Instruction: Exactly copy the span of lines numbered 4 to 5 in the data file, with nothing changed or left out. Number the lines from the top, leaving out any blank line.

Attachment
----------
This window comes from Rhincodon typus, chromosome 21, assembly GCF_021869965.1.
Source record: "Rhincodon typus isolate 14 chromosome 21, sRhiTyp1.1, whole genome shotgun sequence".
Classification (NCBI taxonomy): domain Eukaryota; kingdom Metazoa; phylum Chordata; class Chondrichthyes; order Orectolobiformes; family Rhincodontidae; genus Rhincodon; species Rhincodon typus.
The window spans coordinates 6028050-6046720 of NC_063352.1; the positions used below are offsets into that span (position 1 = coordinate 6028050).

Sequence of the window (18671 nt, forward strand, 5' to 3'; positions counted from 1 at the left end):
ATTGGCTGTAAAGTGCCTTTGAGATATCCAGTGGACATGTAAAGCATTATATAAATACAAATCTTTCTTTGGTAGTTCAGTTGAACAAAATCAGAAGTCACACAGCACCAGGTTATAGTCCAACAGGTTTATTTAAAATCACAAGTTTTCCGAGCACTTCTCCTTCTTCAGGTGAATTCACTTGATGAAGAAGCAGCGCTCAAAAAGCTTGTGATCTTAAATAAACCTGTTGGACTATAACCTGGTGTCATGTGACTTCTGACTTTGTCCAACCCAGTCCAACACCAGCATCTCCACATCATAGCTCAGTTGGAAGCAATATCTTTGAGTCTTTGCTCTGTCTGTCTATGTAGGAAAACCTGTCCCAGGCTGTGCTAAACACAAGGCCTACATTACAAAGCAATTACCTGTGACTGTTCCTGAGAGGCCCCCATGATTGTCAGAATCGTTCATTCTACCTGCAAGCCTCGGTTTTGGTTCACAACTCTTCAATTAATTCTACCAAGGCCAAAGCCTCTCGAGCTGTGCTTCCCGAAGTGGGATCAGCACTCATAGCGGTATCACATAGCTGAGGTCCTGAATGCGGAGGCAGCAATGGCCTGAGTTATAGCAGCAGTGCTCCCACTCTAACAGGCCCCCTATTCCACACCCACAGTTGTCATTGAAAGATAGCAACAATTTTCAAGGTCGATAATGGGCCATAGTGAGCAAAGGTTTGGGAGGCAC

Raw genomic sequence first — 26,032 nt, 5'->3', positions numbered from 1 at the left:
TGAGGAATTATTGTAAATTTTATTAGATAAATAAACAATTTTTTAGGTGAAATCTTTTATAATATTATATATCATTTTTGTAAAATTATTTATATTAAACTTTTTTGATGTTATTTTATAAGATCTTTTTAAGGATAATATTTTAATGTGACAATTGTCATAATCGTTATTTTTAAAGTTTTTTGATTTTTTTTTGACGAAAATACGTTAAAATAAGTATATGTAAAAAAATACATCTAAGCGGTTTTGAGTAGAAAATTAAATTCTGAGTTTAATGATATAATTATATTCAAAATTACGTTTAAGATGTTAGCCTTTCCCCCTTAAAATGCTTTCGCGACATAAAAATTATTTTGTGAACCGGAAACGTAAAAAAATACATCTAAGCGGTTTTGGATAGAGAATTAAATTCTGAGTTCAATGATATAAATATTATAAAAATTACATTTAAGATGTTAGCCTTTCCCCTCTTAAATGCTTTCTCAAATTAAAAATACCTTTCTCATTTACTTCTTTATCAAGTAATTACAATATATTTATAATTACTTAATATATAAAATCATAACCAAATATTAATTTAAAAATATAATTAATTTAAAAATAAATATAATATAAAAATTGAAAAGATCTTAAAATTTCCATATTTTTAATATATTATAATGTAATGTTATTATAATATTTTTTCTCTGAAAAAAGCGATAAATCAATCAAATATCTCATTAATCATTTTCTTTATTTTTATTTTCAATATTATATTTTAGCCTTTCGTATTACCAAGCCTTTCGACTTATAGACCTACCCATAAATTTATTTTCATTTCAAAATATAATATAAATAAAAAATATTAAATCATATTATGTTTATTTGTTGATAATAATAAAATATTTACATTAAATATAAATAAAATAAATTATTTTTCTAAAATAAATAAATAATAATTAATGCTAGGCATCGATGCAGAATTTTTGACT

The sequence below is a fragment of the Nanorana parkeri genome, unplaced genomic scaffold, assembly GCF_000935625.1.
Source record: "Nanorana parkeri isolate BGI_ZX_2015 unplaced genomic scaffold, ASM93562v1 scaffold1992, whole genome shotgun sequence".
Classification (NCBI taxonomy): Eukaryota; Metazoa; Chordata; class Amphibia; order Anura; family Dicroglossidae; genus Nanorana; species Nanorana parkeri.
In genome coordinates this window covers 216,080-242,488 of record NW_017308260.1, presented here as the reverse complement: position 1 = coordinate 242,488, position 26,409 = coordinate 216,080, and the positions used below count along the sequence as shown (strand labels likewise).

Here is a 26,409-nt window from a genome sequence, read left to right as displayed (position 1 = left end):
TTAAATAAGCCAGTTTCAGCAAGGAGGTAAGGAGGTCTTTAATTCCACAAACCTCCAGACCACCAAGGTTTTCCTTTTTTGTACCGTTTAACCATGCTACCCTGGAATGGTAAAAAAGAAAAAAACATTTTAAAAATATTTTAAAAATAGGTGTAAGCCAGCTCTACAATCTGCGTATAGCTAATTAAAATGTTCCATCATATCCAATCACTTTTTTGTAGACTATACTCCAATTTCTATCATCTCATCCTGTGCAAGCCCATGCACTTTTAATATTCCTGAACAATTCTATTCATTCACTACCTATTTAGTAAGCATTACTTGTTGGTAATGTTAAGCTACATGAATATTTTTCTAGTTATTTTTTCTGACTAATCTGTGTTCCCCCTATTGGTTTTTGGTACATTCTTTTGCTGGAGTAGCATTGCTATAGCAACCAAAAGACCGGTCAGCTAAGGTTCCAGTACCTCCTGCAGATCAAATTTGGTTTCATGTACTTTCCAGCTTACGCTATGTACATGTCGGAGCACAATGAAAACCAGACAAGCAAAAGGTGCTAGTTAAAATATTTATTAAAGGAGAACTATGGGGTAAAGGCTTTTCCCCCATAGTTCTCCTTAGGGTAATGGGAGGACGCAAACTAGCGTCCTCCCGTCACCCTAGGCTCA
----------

The window spans coordinates 6028050-6046720 of NC_063352.1; the positions used below are offsets into that span (position 1 = coordinate 6028050).

Sequence of the window (18671 nt, forward strand, 5' to 3'; positions counted from 1 at the left end):